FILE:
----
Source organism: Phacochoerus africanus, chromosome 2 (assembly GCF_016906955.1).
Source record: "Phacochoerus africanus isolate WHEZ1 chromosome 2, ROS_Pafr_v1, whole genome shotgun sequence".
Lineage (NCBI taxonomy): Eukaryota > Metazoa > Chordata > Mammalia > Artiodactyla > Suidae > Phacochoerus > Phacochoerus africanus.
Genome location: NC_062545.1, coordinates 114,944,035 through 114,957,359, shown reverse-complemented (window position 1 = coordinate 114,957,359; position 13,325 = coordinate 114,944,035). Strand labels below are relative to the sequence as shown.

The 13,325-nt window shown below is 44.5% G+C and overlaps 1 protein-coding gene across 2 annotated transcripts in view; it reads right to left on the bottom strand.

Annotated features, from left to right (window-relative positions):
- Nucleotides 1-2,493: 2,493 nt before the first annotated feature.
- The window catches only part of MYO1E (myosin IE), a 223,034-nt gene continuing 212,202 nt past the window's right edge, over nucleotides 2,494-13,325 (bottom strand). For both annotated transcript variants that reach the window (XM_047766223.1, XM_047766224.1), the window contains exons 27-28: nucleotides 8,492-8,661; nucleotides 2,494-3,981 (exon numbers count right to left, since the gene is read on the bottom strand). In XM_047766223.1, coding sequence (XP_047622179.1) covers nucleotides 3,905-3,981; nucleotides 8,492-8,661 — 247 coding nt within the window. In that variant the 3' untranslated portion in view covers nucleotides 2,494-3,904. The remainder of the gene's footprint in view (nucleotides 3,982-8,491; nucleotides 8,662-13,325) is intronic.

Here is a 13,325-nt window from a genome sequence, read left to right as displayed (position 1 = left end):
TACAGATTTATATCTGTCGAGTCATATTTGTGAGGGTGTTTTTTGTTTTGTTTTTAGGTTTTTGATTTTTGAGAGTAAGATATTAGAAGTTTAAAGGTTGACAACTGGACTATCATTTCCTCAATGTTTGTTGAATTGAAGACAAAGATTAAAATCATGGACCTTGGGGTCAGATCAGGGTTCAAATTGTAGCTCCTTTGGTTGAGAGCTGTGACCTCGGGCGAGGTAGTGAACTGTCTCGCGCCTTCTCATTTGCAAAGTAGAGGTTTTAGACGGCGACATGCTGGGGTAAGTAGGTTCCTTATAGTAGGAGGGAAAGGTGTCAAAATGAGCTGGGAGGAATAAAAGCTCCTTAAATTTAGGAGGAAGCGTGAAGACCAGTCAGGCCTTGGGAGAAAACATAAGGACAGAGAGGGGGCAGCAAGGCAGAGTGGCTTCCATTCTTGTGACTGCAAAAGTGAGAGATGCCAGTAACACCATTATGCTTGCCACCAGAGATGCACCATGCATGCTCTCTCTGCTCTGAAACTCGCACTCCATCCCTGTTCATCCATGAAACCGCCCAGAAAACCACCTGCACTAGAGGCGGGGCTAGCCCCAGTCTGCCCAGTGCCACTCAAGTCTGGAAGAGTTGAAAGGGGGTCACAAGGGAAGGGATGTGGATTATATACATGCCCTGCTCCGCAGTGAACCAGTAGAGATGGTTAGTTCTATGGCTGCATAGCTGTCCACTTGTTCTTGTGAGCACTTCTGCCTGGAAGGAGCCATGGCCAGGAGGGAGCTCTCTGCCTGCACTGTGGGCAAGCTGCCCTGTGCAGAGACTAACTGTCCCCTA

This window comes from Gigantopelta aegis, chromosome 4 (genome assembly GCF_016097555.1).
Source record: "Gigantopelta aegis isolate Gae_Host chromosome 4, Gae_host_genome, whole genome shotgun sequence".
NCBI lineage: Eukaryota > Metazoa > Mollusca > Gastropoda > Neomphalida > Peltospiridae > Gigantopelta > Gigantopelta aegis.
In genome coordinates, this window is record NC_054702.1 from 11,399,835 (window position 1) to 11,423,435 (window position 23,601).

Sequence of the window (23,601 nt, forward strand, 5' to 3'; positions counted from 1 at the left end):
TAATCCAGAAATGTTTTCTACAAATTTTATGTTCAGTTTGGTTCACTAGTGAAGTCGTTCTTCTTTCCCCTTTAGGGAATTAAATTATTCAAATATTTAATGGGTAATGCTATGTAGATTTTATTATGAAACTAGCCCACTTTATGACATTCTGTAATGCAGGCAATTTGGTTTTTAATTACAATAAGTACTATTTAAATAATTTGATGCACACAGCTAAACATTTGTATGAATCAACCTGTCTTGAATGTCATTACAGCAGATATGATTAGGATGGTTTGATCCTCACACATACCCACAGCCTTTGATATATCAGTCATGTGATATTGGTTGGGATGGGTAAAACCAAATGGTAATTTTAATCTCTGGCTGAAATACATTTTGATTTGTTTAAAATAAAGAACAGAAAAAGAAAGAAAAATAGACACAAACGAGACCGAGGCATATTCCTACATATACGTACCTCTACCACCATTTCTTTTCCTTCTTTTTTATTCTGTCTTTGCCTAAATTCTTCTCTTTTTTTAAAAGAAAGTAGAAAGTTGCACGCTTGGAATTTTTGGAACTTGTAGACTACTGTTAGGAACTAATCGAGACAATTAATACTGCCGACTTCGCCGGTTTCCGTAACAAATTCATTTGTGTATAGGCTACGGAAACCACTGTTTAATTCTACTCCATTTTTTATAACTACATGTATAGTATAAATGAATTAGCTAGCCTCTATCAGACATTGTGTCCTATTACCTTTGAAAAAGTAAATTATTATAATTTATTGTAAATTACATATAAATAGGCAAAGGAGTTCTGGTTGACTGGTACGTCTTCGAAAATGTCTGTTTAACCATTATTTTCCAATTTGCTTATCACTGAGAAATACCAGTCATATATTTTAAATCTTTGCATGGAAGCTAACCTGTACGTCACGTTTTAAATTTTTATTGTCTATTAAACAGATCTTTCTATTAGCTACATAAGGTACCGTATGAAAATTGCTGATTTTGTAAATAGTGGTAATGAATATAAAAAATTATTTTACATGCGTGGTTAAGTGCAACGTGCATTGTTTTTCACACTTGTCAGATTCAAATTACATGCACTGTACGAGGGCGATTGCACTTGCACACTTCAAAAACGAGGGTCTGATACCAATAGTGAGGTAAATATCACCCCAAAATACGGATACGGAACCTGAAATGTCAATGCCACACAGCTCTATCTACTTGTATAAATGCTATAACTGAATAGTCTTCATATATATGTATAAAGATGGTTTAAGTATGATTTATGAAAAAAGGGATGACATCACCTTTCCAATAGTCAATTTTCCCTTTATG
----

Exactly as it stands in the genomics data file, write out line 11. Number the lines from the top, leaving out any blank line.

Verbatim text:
This window comes from Gigantopelta aegis, chromosome 4 (genome assembly GCF_016097555.1).